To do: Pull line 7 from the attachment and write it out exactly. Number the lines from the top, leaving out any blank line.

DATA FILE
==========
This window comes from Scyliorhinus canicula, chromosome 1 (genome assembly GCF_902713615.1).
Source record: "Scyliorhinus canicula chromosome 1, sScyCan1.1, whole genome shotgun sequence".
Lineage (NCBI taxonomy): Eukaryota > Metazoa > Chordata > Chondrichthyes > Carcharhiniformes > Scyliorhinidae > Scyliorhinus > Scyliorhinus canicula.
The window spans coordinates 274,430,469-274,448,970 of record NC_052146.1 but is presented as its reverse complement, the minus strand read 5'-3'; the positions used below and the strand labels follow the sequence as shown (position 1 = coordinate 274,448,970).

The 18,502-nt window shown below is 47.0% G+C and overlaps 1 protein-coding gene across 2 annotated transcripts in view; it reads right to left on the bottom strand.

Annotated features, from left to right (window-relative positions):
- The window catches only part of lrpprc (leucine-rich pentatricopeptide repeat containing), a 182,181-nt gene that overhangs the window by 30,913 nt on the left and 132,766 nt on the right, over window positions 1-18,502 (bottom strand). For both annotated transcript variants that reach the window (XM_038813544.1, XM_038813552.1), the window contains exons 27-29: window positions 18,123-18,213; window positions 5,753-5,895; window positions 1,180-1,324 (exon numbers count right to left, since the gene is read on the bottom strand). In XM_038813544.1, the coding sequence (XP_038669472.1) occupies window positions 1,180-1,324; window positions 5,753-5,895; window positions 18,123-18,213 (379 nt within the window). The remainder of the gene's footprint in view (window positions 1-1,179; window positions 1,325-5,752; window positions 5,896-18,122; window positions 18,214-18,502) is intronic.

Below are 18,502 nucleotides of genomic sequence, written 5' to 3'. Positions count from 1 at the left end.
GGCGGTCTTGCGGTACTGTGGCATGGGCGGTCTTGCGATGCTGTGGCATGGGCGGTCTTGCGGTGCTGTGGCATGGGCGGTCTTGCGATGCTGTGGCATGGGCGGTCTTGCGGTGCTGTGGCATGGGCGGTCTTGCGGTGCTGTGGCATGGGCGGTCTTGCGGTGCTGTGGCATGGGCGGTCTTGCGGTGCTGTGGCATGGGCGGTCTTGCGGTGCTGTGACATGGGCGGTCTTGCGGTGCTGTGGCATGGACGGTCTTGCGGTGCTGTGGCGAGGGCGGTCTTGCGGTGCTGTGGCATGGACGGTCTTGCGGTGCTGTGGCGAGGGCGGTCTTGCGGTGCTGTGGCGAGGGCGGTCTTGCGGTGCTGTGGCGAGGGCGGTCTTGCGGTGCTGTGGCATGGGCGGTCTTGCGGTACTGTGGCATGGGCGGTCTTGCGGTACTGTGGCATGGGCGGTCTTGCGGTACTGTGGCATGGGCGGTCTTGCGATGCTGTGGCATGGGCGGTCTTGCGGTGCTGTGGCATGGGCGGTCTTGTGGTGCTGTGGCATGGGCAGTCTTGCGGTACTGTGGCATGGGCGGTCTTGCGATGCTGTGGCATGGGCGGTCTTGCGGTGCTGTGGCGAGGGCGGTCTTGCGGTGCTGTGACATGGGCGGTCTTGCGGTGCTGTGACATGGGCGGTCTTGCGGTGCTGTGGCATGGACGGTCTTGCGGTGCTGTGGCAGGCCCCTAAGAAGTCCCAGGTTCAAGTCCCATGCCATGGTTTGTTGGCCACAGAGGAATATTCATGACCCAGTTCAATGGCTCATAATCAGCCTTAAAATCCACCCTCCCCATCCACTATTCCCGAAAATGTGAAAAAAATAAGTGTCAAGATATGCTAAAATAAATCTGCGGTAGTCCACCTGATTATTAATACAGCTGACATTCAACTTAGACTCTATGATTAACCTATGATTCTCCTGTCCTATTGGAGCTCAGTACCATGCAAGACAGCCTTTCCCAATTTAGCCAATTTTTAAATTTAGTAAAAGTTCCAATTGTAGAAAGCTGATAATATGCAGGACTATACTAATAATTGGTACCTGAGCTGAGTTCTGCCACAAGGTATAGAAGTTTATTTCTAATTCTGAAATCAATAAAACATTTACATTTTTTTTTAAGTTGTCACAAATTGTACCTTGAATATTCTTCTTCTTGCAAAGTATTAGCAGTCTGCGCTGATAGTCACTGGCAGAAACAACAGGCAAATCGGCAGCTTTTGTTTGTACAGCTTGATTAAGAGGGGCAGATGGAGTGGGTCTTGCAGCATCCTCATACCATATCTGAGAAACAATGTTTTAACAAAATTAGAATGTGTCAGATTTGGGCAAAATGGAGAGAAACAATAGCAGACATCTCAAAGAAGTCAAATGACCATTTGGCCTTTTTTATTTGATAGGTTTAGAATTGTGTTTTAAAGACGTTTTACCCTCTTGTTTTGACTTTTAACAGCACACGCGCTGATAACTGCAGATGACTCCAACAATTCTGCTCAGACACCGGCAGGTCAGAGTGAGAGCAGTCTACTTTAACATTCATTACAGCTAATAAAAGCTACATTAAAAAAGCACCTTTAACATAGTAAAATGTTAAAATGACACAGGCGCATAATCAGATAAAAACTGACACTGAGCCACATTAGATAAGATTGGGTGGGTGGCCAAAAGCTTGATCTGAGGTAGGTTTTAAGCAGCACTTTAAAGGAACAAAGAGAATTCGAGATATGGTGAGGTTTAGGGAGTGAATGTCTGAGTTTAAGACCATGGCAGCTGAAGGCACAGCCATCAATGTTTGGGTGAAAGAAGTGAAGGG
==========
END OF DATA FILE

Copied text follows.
- The window catches only part of lrpprc (leucine-rich pentatricopeptide repeat containing), a 182,181-nt gene that overhangs the window by 30,913 nt on the left and 132,766 nt on the right, over window positions 1-18,502 (bottom strand). For both annotated transcript variants that reach the window (XM_038813544.1, XM_038813552.1), the window contains exons 27-29: window positions 18,123-18,213; window positions 5,753-5,895; window positions 1,180-1,324 (exon numbers count right to left, since the gene is read on the bottom strand). In XM_038813544.1, the coding sequence (XP_038669472.1) occupies window positions 1,180-1,324; window positions 5,753-5,895; window positions 18,123-18,213 (379 nt within the window). The remainder of the gene's footprint in view (window positions 1-1,179; window positions 1,325-5,752; window positions 5,896-18,122; window positions 18,214-18,502) is intronic.